New Brunswick

J.D. Irving Ltd. donation to help fund bird atlas

The $50,000 donation to Bird Studies Canada made as a part of J.D. Irving Ltd.'s court settlement Monday after the lumber giant pleaded guilty to violating the Migratory Birds Convention Act will be used to count birds in the Maritimes.

The $50,000 donation to Bird Services Canada made as a part of J.D. Irving Ltd.'s court settlement Monday after the lumber giant pleaded guilty to violating the Migratory Birds Convention Act will be used to count birds in the Maritimes.

Provincial Court Judge Patricia Cumming accepted the joint submission made by J.D. Irving and Crown prosecutors that the company would pay a $10,000 fine and voluntarily donate $50,000 to the non-profit organization.

The New Brunswick forestry giant pleaded guilty to destroying great blue heron nests near Cambridge Narrows in 2006.

Becky Whittam, the Atlantic Canada project manager for Bird Services Canada, said the cash will go directly toward the group's atlas project, which is a survey of birds, nests and breeding activity that's underway all across the Maritimes

The information is being compared with data collected 20 years ago to detect changes in bird populations.

Whittam said the annual budget for the Maritime Breeding Bird atlas is $225,000, so the company's donation will go a long way:

"That is a fairly significant chunk of money because we're a non-profit organization we have to apply for funding in all different sorts of places," Whittam said. "Most of our contributions come in the form of small chunks of money — $,5,000, $10,000 — so $50,000 is no small amount of money for us."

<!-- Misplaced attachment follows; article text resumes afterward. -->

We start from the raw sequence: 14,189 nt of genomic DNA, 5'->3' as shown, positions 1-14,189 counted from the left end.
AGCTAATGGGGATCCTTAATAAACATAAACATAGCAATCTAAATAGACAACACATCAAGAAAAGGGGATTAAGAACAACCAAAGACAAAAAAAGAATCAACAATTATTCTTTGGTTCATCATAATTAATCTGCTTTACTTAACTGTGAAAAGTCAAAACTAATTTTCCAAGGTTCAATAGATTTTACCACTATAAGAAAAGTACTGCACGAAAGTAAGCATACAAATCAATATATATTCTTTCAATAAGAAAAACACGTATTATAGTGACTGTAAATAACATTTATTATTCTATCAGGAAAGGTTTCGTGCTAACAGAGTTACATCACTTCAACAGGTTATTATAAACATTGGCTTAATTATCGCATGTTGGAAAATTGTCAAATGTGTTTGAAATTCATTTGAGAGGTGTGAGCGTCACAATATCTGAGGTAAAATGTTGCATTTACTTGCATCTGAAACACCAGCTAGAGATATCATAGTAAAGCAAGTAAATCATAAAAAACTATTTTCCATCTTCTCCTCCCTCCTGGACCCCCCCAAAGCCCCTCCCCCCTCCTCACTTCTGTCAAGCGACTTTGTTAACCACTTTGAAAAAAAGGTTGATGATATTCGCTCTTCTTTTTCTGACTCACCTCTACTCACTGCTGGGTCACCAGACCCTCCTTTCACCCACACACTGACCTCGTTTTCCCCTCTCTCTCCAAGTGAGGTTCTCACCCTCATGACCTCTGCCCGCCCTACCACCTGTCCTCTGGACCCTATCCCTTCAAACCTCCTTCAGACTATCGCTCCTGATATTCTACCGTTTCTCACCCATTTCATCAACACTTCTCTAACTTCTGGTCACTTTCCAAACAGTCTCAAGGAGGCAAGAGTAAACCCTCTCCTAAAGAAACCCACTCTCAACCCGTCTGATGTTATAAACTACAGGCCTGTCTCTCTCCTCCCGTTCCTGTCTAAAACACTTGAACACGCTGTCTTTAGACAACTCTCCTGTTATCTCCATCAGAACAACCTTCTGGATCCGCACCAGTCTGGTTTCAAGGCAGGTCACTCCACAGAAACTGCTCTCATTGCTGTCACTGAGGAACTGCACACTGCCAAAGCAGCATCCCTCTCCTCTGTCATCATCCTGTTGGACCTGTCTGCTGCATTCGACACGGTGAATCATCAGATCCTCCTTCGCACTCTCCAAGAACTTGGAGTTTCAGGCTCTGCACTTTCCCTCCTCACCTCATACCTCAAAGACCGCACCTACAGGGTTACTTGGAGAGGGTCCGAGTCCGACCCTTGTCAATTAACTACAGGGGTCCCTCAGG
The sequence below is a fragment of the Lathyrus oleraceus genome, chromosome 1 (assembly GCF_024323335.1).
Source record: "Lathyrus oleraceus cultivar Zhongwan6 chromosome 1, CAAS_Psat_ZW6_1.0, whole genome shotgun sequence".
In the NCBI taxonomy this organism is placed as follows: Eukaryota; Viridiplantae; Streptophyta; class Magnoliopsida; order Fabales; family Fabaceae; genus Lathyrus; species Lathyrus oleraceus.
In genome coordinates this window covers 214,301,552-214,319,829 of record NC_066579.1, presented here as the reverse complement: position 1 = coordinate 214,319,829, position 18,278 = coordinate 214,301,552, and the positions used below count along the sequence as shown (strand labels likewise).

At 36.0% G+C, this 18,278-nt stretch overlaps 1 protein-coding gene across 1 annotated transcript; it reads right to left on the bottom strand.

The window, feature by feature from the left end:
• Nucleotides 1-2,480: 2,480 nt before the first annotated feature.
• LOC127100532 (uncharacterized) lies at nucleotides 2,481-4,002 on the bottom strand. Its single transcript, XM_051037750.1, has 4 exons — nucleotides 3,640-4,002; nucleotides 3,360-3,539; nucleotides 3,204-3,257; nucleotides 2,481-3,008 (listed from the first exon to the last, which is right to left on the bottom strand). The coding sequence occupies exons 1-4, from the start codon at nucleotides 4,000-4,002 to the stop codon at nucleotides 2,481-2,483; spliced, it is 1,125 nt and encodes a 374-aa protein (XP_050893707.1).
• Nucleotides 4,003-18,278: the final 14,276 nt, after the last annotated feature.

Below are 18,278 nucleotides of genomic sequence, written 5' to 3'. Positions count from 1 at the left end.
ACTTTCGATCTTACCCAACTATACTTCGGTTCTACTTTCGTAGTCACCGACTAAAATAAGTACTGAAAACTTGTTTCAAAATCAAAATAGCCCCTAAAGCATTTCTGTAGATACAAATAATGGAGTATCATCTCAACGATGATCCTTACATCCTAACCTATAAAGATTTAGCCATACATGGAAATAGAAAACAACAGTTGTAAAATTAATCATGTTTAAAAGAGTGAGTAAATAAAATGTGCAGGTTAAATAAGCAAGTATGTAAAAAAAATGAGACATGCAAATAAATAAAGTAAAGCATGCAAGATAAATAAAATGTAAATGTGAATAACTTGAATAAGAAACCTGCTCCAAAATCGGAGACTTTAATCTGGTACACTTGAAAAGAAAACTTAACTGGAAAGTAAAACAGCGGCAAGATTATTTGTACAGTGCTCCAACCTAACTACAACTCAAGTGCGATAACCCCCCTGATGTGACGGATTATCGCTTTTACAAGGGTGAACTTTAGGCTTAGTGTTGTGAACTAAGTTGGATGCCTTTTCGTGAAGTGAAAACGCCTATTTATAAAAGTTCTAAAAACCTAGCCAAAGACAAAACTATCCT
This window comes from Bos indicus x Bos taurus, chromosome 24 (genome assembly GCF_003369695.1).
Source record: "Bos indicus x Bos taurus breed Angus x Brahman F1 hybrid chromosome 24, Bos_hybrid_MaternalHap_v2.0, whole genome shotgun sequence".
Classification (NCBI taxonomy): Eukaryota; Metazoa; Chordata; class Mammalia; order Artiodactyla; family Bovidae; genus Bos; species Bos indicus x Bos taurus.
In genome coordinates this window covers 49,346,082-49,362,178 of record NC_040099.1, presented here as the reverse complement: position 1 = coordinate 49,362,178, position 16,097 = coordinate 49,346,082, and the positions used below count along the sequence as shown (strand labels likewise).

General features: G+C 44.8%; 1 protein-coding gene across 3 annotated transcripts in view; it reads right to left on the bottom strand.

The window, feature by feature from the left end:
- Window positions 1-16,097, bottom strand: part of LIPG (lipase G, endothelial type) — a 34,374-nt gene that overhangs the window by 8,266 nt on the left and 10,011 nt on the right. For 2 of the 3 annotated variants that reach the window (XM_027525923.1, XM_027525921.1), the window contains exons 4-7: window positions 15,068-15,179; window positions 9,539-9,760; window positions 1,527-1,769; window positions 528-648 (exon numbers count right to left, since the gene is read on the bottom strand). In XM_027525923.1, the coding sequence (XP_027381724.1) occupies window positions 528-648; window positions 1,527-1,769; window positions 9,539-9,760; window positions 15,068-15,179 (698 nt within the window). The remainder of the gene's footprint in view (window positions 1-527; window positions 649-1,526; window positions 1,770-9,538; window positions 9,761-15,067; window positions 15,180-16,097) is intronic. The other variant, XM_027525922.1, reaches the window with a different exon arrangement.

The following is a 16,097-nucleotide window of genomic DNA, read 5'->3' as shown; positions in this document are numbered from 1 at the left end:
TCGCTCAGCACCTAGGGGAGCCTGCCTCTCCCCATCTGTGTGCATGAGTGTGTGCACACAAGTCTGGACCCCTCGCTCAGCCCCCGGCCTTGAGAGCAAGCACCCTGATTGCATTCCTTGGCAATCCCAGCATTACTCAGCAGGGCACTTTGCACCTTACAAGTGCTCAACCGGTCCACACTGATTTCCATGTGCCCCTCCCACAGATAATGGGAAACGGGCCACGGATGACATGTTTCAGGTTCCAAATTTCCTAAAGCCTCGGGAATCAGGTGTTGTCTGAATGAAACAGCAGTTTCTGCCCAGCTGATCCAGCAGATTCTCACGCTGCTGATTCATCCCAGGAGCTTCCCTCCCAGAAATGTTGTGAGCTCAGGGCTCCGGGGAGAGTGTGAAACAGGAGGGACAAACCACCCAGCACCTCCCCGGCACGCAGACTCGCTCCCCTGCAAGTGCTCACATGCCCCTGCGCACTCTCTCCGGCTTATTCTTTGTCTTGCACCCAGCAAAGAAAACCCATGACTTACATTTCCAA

The atlas project is now in its third year of data-collection, and it is expected to be ready in 2012. Already, the fieldwork suggests that some populations are in decline, including swallows and the Canada Warbler.

Mary Keith, a company spokeswoman, said the judge acknowledged the heron colony was not harmed deliberately and that the company has been working to restore the area.

"There is a specific acknowledgment that in fact the colony has grown. And that's a result of aerial surveys and also independent work that's been done by [environmental consulting company] Jacques Whitford," Keith said. "We were pleased to see the acknowledgement of our Unique Areas Program, which is actively involved in conservation and has over 8,000 hectares of bird habitat that's under protection."

Cumming agreed with the joint submission on sentencing that requires Irving to place the heron colony in its Unique Areas Program and to ban logging within a 400-metre buffer zone for five years.

The legal battle began in 2006 when the company made a forestry road that ran through a great blue heron colony near Cambridge Narrows, about 80 kilometres north of Saint John.

Paul Adams, a federal Crown prosecutor, called that a "significant disturbance," considering one-third of the nests in a colony of 24 herons were affected.

Christopher Wayland, a lawyer for J.D. Irving, disagreed, noting that since the colony relocated about 500 metres away, it grew to more than 60 nests over the next two breeding seasons.

The company said it has also protected the colony since it was disturbed and has beefed up its written policy on reporting nests. It said employees were not negligent because the heron nests were hard to spot before the underbrush was cleared.

The company's donation to Bird Studies Canada is being welcomed by many in the environmental community. Craig Smith, a spokesperson for Environment Canada, said the donation will help the non-profit organization, which "promotes the conservation, appreciation, understanding of bird species."

Gart Bishop, a director with Nature New Brunswick, said he was also pleased with Monday's outcome, specifically the fine and donation components.

"[J.D. Irving] admitted guilt and they are being fined. It is a substantial amount going to bird studies that will certainly help Bird Studies Canada so I think that is probably pretty good," Bishop said.

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